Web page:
Is Congress digging its own corrupt grave?

January 13, 2011

Telecom Minister Kabil Sibal’s attack on the competency of India’s independent state auditor appears to show Congress’s growing desperation at its inability to silence corruption charges, and the inevitable backfire may illustrate just how out of touch India’s ruling party has become with the current political climate.

Kapil Sibal, Indian Minister of Telecoms attends a session at the World Economic Forum (WEF) in Davos January 31, 2009. REUTERS/Pascal Lauener

Last week’s allegations by Sibal of the “utterly erroneous” calculations in a report by the Comptroller and Auditor General (CAG) estimating a $39 billion loss to the exchequer during the 2008 2G spectrum sale have led to a barrage of criticism from opposition politicians and the CAG, and appear to have only resulted in increased pressure on Prime Minister Manmohan Singh’s government.

The Public Accounts Committee (PAC) is reportedly mulling a breach of privilege motion against Sibal – a Congress heavyweight – for his insinuation of “serious errors” in the independent investigation, the CAG has suggested his remarks were “in contempt of the House” and the opposition, already riding high on the ruling party’s seemingly endless list of corruption-related woes, accused the minister of attempting to “overreach the Parliamentary process.”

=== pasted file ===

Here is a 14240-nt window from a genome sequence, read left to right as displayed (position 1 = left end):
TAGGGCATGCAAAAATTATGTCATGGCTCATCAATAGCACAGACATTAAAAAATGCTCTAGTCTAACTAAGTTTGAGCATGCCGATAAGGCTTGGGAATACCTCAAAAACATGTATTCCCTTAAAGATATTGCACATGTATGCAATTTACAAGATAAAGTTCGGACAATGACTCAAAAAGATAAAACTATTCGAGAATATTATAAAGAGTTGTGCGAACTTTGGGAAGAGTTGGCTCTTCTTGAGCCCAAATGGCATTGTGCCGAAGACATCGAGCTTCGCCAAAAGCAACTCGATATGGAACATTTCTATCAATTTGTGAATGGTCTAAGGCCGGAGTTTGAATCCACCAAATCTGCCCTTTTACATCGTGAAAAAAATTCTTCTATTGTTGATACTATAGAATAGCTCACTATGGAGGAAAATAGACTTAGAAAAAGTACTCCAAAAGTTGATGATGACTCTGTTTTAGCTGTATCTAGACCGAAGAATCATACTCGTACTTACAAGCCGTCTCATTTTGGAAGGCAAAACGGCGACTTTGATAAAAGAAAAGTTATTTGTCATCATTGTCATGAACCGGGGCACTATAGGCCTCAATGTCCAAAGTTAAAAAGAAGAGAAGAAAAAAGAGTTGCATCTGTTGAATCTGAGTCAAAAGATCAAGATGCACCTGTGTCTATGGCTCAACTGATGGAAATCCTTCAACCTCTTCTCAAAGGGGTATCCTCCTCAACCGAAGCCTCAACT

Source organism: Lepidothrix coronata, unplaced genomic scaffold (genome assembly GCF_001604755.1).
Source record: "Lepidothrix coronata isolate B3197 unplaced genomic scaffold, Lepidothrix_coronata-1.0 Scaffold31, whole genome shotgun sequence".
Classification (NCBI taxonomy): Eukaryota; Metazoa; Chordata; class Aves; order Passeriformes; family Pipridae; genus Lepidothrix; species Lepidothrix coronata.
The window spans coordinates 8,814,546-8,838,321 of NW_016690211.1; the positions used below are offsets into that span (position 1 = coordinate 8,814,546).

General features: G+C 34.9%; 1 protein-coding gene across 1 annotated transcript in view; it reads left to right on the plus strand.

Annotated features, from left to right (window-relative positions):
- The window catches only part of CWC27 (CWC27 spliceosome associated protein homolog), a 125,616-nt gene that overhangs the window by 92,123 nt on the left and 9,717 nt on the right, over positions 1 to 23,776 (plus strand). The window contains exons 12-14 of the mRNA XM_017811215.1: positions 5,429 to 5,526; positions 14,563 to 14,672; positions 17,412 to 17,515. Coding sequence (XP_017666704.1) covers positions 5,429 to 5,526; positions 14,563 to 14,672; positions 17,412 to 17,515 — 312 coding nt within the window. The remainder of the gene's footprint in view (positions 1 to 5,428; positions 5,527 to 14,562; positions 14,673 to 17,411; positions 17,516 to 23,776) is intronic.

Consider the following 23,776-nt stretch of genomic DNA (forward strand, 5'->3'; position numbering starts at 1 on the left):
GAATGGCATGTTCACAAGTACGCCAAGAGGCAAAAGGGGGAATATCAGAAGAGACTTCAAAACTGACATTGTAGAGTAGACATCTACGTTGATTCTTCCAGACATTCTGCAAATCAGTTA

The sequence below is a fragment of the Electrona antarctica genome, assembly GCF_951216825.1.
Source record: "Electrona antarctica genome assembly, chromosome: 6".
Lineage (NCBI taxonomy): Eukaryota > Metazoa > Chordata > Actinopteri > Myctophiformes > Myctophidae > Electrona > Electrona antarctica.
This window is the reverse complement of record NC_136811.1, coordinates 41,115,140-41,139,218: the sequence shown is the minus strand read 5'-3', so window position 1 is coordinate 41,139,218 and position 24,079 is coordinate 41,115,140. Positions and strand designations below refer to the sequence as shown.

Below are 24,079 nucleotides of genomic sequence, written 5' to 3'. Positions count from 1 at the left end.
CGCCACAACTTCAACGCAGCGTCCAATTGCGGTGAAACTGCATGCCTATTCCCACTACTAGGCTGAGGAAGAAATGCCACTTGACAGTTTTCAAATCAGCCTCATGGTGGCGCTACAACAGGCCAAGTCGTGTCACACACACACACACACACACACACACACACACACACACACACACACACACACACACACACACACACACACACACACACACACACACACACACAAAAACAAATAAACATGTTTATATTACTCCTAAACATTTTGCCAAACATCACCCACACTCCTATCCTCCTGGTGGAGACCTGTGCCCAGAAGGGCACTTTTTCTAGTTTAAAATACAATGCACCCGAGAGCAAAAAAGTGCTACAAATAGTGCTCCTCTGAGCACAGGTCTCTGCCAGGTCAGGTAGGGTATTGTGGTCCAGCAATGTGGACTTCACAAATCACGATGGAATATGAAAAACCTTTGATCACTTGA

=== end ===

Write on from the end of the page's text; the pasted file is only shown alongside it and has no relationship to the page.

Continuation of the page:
In short, his attempt to discredit the report, with the assumed blessing of Singh and Congress chief Sonia Gandhi, has only led to more headlines and headaches.

Sibal may be correct in his assertion. The loss to the state is essentially incalculable – the CAG even admitted that in its report. But in failing to address the issue of improper practices undertaken during the spectrum allocation that the report also noted, he risked appearing to shift the blame away from his sacked predecessor, A. Raja, a member of a party crucial to the success of Singh’s ruling coalition.

Similarly to Prime Minister Singh’s December promise to appear before the PAC to answer questions on the 2G scandal, rather than agree to a joint parliamentary committee as demanded by the opposition, Sibal’s analysis of the CAG report was seen by some as an example of half measures by the government in tackling corruption, and a failure to address the allegations head-on.

As Siddharth Varadarajan wrote in The Hindu on Wednesday, the danger for Congress is its inability to seize the initiative on corruption by taking direct steps to address the various accusations: “If the UPA government continues to remain in denial, it will pay a heavy political price.”

It may be a new year, but newspaper reports citing corruption charges against the central government have continued unabated, as the crucial budget session of parliament looms without any sign of conciliation with an emboldened opposition.

Despite promises from Singh of a program to tackle graft issues that threaten to irreparably tarnish his government, continued excuses and attempts to shift the blame risk fuelling the fire instead of stamping it out.

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